Tuesday, June 16, 2009


Hopes are that this goes into this week's edition of the New York Beacon as part of the Yankee column, but it's just an excerpt from the Yankee-focused column.

Personally, I'm all for interleague, but I understand that it feels a little forced to the players and the purists in the masses. As anyone else with a forum, I have a few thoughts on how it can be improved for all parties, however, since there so many words devoted to that very topic (search on, my friends), I'll keep this relatively short and sweet.

Besides, this isn't the only post you will see today.

The merits of interleague play will continue to be debated as those who are for and against it will fight for baseball’s soul each mid-June for eternity. Yet, the biggest qualm for those who accept that interleague play isn’t going away any time soon is that not all schedules are created equal.

Major League Baseball could probably take a page from the NFL in regards to properly scheduling out-of-conference games. After a few seasons of mixing up opponents in bringing greater ticket sales in various markets, MLB returned to the original format of rotating divisions while adding the geographic rival of the opposite league. Taking on the geographic rival is vital as you want nearby fan bases jawing at each other for a few games. However, other opponents should be determined by how teams finished in the previous season, regardless of division.

Players understand that interleague games are a unique experience, even if the majority would prefer to return to the way things were. Yet, as opposed to griping about how one team’s interleague schedule is more challenging than their division rivals, a record-based slate could start to quell those complaints while keeping the games more entertaining. The Yanks aren’t going to have much of a problem against a Washington Nationals team with the worst pitching staff in all of baseball, but neither fan base is particularly excited these games. Yet, if the Yanks traveled to St. Louis a team with a nearly identical record in 2008, then intrigue would grow beyond the historical factor of baseball’s most successful franchises going head-to-head.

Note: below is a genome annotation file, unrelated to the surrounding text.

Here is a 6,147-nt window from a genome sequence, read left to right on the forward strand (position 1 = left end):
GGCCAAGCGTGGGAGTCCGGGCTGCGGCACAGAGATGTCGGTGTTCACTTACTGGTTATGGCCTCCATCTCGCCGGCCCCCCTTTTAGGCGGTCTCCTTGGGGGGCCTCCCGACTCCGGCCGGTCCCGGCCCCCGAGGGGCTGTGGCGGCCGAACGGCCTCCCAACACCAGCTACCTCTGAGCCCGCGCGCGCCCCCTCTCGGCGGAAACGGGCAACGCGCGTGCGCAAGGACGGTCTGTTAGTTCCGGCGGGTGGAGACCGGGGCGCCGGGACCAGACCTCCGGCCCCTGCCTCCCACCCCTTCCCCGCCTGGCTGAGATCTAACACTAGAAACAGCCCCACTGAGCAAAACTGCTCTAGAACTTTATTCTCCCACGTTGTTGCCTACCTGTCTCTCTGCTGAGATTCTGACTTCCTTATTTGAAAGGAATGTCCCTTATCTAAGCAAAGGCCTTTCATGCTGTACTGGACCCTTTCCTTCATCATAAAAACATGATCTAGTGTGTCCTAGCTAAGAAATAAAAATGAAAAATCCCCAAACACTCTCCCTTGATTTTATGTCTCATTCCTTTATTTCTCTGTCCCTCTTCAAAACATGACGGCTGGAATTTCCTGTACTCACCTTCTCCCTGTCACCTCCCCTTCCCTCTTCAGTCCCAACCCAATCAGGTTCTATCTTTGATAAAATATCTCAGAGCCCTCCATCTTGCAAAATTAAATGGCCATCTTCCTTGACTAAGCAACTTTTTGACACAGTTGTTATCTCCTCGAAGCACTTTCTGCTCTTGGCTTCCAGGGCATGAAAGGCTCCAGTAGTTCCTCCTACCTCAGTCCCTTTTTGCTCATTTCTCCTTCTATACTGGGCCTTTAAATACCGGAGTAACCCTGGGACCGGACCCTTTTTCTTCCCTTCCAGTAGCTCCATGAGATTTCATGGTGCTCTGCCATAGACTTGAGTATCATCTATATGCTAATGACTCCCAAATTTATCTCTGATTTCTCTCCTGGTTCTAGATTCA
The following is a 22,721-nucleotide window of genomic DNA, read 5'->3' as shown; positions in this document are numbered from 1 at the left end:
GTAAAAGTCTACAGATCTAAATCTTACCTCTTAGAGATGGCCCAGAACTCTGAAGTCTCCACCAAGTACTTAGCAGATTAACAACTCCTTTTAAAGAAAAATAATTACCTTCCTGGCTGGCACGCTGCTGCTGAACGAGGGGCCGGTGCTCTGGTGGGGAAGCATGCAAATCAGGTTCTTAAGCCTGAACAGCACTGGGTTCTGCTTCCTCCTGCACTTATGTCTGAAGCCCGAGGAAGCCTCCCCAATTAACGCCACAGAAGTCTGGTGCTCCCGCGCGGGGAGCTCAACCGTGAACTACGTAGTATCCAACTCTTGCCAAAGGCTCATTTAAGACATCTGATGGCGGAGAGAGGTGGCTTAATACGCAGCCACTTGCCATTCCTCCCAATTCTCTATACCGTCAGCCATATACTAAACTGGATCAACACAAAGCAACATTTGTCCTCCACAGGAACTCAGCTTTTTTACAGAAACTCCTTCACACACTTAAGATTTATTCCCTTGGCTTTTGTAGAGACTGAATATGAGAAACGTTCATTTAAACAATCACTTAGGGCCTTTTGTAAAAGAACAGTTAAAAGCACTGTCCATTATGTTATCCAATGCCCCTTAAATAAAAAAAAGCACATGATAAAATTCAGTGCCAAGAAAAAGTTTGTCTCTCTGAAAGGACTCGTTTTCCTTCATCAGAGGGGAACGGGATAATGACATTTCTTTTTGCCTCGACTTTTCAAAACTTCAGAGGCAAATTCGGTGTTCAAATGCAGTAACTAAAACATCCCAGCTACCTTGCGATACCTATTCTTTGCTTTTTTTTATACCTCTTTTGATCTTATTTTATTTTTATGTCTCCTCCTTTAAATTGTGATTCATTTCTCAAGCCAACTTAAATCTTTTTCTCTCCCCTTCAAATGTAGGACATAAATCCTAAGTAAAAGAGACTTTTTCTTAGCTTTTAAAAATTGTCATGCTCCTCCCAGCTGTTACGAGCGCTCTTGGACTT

Then again, it’s not as if bottom feeding doesn’t happen within your own league.

Maybe it’ll be a different tune if the Yanks would have won at least one game at Fenway Park last week as they have yet to beat the Boston Red Sox this season. The highs and lows – certainly lows this year – of facing the longtime rival take a lot of even the best team in the game, but to be followed by what seems to be a few sets against unnatural opponents seems a bit odd.

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